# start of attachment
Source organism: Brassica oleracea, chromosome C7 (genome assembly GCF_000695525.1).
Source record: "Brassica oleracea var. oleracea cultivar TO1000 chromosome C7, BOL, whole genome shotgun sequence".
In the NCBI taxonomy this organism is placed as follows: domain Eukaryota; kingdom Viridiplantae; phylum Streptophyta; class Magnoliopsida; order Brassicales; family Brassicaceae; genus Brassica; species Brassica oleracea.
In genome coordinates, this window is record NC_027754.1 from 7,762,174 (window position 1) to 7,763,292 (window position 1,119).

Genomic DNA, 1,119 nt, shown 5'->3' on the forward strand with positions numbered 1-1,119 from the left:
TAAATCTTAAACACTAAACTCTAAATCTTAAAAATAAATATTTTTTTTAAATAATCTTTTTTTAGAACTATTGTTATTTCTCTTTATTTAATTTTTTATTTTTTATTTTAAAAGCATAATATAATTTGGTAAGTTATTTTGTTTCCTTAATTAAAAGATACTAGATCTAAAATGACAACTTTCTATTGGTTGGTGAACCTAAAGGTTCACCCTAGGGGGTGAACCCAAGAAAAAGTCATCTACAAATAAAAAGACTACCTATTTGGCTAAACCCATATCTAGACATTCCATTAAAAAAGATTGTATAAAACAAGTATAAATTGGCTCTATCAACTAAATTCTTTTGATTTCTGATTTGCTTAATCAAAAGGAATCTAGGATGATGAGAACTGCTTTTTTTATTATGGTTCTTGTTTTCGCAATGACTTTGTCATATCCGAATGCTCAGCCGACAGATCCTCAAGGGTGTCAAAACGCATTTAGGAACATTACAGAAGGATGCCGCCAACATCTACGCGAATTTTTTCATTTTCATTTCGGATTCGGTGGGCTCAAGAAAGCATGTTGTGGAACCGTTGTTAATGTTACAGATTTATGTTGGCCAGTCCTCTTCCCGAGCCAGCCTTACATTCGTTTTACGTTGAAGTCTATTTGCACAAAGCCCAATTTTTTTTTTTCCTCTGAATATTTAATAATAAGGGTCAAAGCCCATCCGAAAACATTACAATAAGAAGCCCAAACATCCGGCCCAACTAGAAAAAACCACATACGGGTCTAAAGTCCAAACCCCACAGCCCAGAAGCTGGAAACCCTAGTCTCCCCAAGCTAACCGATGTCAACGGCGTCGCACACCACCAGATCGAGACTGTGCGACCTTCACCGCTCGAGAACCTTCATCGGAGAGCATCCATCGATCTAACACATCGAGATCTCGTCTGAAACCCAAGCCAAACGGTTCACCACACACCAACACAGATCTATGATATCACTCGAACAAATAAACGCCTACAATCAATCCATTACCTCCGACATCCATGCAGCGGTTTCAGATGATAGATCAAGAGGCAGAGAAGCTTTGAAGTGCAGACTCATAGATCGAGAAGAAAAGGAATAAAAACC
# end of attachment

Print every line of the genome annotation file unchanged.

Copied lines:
Source organism: Brassica oleracea, chromosome C7 (genome assembly GCF_000695525.1).
Source record: "Brassica oleracea var. oleracea cultivar TO1000 chromosome C7, BOL, whole genome shotgun sequence".
In the NCBI taxonomy this organism is placed as follows: domain Eukaryota; kingdom Viridiplantae; phylum Streptophyta; class Magnoliopsida; order Brassicales; family Brassicaceae; genus Brassica; species Brassica oleracea.
In genome coordinates, this window is record NC_027754.1 from 7,762,174 (window position 1) to 7,763,292 (window position 1,119).

Genomic DNA, 1,119 nt, shown 5'->3' on the forward strand with positions numbered 1-1,119 from the left:
TAAATCTTAAACACTAAACTCTAAATCTTAAAAATAAATATTTTTTTTAAATAATCTTTTTTTAGAACTATTGTTATTTCTCTTTATTTAATTTTTTATTTTTTATTTTAAAAGCATAATATAATTTGGTAAGTTATTTTGTTTCCTTAATTAAAAGATACTAGATCTAAAATGACAACTTTCTATTGGTTGGTGAACCTAAAGGTTCACCCTAGGGGGTGAACCCAAGAAAAAGTCATCTACAAATAAAAAGACTACCTATTTGGCTAAACCCATATCTAGACATTCCATTAAAAAAGATTGTATAAAACAAGTATAAATTGGCTCTATCAACTAAATTCTTTTGATTTCTGATTTGCTTAATCAAAAGGAATCTAGGATGATGAGAACTGCTTTTTTTATTATGGTTCTTGTTTTCGCAATGACTTTGTCATATCCGAATGCTCAGCCGACAGATCCTCAAGGGTGTCAAAACGCATTTAGGAACATTACAGAAGGATGCCGCCAACATCTACGCGAATTTTTTCATTTTCATTTCGGATTCGGTGGGCTCAAGAAAGCATGTTGTGGAACCGTTGTTAATGTTACAGATTTATGTTGGCCAGTCCTCTTCCCGAGCCAGCCTTACATTCGTTTTACGTTGAAGTCTATTTGCACAAAGCCCAATTTTTTTTTTTCCTCTGAATATTTAATAATAAGGGTCAAAGCCCATCCGAAAACATTACAATAAGAAGCCCAAACATCCGGCCCAACTAGAAAAAACCACATACGGGTCTAAAGTCCAAACCCCACAGCCCAGAAGCTGGAAACCCTAGTCTCCCCAAGCTAACCGATGTCAACGGCGTCGCACACCACCAGATCGAGACTGTGCGACCTTCACCGCTCGAGAACCTTCATCGGAGAGCATCCATCGATCTAACACATCGAGATCTCGTCTGAAACCCAAGCCAAACGGTTCACCACACACCAACACAGATCTATGATATCACTCGAACAAATAAACGCCTACAATCAATCCATTACCTCCGACATCCATGCAGCGGTTTCAGATGATAGATCAAGAGGCAGAGAAGCTTTGAAGTGCAGACTCATAGATCGAGAAGAAAAGGAATAAAAACC